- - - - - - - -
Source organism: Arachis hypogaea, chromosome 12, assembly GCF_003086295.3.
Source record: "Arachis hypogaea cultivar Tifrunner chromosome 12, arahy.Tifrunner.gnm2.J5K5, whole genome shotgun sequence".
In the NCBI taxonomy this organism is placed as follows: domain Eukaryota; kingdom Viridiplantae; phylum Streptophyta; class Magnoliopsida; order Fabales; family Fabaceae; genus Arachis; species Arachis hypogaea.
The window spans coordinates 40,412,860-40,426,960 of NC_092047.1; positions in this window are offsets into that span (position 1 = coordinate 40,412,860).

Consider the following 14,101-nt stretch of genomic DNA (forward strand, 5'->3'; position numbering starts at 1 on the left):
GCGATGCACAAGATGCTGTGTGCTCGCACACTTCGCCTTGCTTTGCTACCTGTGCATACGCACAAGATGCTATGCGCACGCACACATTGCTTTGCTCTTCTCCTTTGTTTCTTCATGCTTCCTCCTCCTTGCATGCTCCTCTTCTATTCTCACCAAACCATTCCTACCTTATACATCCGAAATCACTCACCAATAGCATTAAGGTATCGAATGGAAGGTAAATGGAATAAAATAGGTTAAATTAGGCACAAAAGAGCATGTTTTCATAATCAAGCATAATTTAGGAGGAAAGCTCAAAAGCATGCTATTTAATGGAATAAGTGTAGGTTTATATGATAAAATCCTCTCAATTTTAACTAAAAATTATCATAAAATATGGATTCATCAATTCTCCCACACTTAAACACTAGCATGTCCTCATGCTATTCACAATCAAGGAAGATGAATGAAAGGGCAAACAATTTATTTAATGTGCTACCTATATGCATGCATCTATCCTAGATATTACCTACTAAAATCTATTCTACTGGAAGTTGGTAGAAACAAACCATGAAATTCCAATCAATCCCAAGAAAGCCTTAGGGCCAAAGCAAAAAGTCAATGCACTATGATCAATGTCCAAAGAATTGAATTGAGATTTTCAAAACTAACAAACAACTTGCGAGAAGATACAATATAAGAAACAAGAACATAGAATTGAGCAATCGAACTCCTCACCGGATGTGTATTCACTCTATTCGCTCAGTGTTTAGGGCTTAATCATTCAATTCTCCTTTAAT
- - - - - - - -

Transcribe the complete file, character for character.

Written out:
Source organism: Arachis hypogaea, chromosome 12, assembly GCF_003086295.3.
Source record: "Arachis hypogaea cultivar Tifrunner chromosome 12, arahy.Tifrunner.gnm2.J5K5, whole genome shotgun sequence".
In the NCBI taxonomy this organism is placed as follows: domain Eukaryota; kingdom Viridiplantae; phylum Streptophyta; class Magnoliopsida; order Fabales; family Fabaceae; genus Arachis; species Arachis hypogaea.
The window spans coordinates 40,412,860-40,426,960 of NC_092047.1; positions in this window are offsets into that span (position 1 = coordinate 40,412,860).

Consider the following 14,101-nt stretch of genomic DNA (forward strand, 5'->3'; position numbering starts at 1 on the left):
GCGATGCACAAGATGCTGTGTGCTCGCACACTTCGCCTTGCTTTGCTACCTGTGCATACGCACAAGATGCTATGCGCACGCACACATTGCTTTGCTCTTCTCCTTTGTTTCTTCATGCTTCCTCCTCCTTGCATGCTCCTCTTCTATTCTCACCAAACCATTCCTACCTTATACATCCGAAATCACTCACCAATAGCATTAAGGTATCGAATGGAAGGTAAATGGAATAAAATAGGTTAAATTAGGCACAAAAGAGCATGTTTTCATAATCAAGCATAATTTAGGAGGAAAGCTCAAAAGCATGCTATTTAATGGAATAAGTGTAGGTTTATATGATAAAATCCTCTCAATTTTAACTAAAAATTATCATAAAATATGGATTCATCAATTCTCCCACACTTAAACACTAGCATGTCCTCATGCTATTCACAATCAAGGAAGATGAATGAAAGGGCAAACAATTTATTTAATGTGCTACCTATATGCATGCATCTATCCTAGATATTACCTACTAAAATCTATTCTACTGGAAGTTGGTAGAAACAAACCATGAAATTCCAATCAATCCCAAGAAAGCCTTAGGGCCAAAGCAAAAAGTCAATGCACTATGATCAATGTCCAAAGAATTGAATTGAGATTTTCAAAACTAACAAACAACTTGCGAGAAGATACAATATAAGAAACAAGAACATAGAATTGAGCAATCGAACTCCTCACCGGATGTGTATTCACTCTATTCGCTCAGTGTTTAGGGCTTAATCATTCAATTCTCCTTTAAT